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Income Distribution

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					         Income Distribution
• Household Income   Percentage of Total
      Group            Money Income
•   Lowest 20%                  3.4%
•   Second 20%                  8.7%
•   Third 20%                  14.8%
•   Fourth 20%                 23.4%
•   Highest 20%                49.7%
        Economic Mobility

• There is significant economic mobility in
  the U.S. economy.

• Over a typical ten year period, most of the
  households in the Lowest Income 20% will
  move up to one of the four higher Income
  Groups.
            Lorenz Curve

• The degree of income inequality can be
  expressed with a Lorenz curve.

• A Lorenz curve contrasts the actual
  distribution of income with perfect equality.
                  Lorenz Curve
         100% -

                           Perfect
          80% -            Equality


          60% -
  % of
Income
          40% -


          20% -


          0%       ‫׀‬      ‫׀‬      ‫׀‬         ‫׀‬      ‫׀‬
            0%    20%    40%    60%       80%   100%

                        % of Households
                  Lorenz Curve
         100% -

                           Perfect
          80% -            Equality


          60% -
  % of                                            Actual
Income                                          Distribution
          40% -


          20% -


          0%       ‫׀‬      ‫׀‬      ‫׀‬         ‫׀‬      ‫׀‬
            0%    20%    40%    60%       80%   100%

                        % of Households
                  Lorenz Curve
         100% -

                           Perfect
          80% -            Equality


          60% -
  % of                                              Actual
Income                                            Distribution
          40% -
                                          Degree of
          20% -                           Inequality


          0%       ‫׀‬      ‫׀‬      ‫׀‬         ‫׀‬        ‫׀‬
            0%    20%    40%    60%       80%     100%

                        % of Households
  Increasing Income Inequality
• The distribution of income has been
  growing more unequal in recent decades.

• See Example 1 on page 31-3.

• The increase in income inequality was due
  largely to increased immigration.
    Overstating the Degree of
       Income Inequality
• The distribution of money income
  overstates the degree of inequality:
• 1. It does not take into account the effect
  of taxes paid or of in-kind transfer
  payments received.
• Higher income households pay a higher
  percentage of income in taxes, and
  receive a smaller proportion of in-kind
  transfer payments.
    Overstating the Degree of
       Income Inequality
• The distribution of money income
  overstates the degree of inequality:
• 2. It focuses on income distribution at a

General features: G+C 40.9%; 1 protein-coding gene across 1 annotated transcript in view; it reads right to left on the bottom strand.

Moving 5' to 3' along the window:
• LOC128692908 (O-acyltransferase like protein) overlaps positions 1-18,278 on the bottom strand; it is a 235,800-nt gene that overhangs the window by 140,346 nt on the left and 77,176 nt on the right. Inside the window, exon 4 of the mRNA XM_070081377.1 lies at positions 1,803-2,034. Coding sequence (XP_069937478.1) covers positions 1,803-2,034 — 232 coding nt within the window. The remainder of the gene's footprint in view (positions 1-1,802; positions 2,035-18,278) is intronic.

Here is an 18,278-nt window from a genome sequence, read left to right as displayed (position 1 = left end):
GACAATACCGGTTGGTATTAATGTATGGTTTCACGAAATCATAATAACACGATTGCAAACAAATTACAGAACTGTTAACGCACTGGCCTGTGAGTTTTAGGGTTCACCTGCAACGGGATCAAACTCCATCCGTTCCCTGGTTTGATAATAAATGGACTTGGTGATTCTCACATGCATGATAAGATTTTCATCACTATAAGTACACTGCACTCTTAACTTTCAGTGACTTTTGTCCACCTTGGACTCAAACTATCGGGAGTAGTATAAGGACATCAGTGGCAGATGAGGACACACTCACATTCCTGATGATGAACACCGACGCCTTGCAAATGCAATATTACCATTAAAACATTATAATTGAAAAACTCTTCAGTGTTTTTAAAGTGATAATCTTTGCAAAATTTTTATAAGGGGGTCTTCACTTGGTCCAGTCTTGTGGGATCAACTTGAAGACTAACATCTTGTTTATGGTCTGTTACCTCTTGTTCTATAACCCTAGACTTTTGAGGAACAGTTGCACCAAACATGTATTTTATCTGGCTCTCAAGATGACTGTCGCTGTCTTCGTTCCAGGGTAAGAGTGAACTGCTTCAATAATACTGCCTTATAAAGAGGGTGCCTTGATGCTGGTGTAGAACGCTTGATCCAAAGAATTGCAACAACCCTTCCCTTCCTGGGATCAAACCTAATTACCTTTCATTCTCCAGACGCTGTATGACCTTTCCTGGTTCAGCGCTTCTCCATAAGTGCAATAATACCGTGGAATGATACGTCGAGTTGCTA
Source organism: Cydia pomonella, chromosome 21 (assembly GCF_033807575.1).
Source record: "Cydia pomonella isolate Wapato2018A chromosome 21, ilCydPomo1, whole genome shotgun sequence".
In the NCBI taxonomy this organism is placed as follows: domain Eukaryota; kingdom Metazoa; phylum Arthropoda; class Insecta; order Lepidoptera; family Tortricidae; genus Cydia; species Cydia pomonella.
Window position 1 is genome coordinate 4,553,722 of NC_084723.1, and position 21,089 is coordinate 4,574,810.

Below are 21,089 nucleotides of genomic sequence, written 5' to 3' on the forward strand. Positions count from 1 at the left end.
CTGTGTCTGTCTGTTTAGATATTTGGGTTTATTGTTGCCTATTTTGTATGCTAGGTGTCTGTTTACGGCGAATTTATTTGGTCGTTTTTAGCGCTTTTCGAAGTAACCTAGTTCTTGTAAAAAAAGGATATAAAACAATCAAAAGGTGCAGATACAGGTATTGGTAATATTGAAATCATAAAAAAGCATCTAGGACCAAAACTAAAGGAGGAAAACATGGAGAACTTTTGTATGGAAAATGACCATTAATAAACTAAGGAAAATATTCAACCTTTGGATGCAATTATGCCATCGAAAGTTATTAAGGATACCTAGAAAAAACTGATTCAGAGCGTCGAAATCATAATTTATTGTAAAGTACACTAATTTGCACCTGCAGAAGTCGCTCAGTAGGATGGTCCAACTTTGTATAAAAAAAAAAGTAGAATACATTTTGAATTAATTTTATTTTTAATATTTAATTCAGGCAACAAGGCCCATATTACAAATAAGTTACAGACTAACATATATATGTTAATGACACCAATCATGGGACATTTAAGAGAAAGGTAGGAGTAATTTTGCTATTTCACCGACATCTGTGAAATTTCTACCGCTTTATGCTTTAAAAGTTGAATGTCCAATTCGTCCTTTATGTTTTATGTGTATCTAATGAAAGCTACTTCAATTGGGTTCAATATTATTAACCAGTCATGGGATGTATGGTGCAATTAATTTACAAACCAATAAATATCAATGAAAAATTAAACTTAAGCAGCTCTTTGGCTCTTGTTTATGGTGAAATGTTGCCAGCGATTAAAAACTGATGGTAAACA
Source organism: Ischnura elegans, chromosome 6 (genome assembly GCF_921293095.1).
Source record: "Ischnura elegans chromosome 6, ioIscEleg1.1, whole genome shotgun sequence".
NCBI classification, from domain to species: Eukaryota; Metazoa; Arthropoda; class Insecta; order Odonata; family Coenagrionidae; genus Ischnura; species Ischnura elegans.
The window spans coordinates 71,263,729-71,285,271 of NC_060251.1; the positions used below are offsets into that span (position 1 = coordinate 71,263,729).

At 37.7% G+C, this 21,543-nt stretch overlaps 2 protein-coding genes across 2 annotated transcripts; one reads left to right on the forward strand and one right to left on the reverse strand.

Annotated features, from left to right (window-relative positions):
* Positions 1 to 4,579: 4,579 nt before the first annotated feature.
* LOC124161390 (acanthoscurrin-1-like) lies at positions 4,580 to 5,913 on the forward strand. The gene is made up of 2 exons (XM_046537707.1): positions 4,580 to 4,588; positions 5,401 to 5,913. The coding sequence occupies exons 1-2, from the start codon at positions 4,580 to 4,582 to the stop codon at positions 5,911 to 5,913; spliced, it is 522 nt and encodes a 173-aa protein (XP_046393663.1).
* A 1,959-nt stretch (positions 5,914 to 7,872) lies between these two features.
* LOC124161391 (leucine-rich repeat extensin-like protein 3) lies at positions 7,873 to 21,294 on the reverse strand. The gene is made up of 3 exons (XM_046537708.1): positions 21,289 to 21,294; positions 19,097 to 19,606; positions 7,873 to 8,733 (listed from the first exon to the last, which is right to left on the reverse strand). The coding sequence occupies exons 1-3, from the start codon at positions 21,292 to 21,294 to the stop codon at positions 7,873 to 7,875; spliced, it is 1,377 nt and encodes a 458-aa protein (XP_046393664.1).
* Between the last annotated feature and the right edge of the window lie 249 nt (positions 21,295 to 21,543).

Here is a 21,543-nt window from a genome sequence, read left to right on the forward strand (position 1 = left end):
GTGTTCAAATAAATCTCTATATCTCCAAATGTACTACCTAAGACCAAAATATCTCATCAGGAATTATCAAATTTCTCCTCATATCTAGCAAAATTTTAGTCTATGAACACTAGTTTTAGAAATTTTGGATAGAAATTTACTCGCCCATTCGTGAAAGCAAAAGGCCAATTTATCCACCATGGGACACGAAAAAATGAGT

point in time rather than over the course of
  a lifetime.
• Income is distributed more equally over
  the course of a lifetime than at a point in
  time.
      Distribution of Wealth
• The distribution of wealth is much more
  unequal than the distribution of income.
• See Example 2 on page 31-4.
• The greater inequality in the distribution of
  wealth is caused by differences in savings
  rates and by measuring wealth distribution
  at a point in time.
• See Examples 3 and 4 on page 31-4.
Overstating the Inequality in Wealth
            Distribution
• The inequality of wealth distribution is
  overstated because:

• 1. Wealth distribution compares persons
  at different career stages.
• 2. Human capital is not included in
  measuring wealth.
• See Example 5 on page 31-4.
         Causes of Continuing Income
                  Inequality

•   1.   Natural ability.
•   2.   Human capital.
•   3.   Work and leisure choices.
•   4.   Risk taking.
•   5.   Wrongful employment discrimination
•   6.   Luck.
          Human Capital
• Human capital – developed ability that
  increases a person’s productivity.

• Human capital is developed primarily
  through education and training and
  through work experience.

• See Example 6 and the tables on pages
  31-5 and 31-6.
  Work and Leisure Choices
• People differ in the work and leisure
  choices that they make.

• Example 7: In 2006, for households in the
  Lowest Income 20%, only 15% of
  households included a full-time, year-
  round worker. 75% of households in the
  Highest Income 20% had at least two
  earners in the household.
              Risk Taking
• People differ in their willingness to take
  risks.
• Risk takers are more likely to rise to the
  top of the income scale or to sink to the
  bottom.
• Example 8: Less than 20 percent of the
  American labor force is self-employed.
  But nearly 70 percent of American
  millionaires are (or were) self-employed.
    Wrongful employment Discrimination
•    Wrongful employment discrimination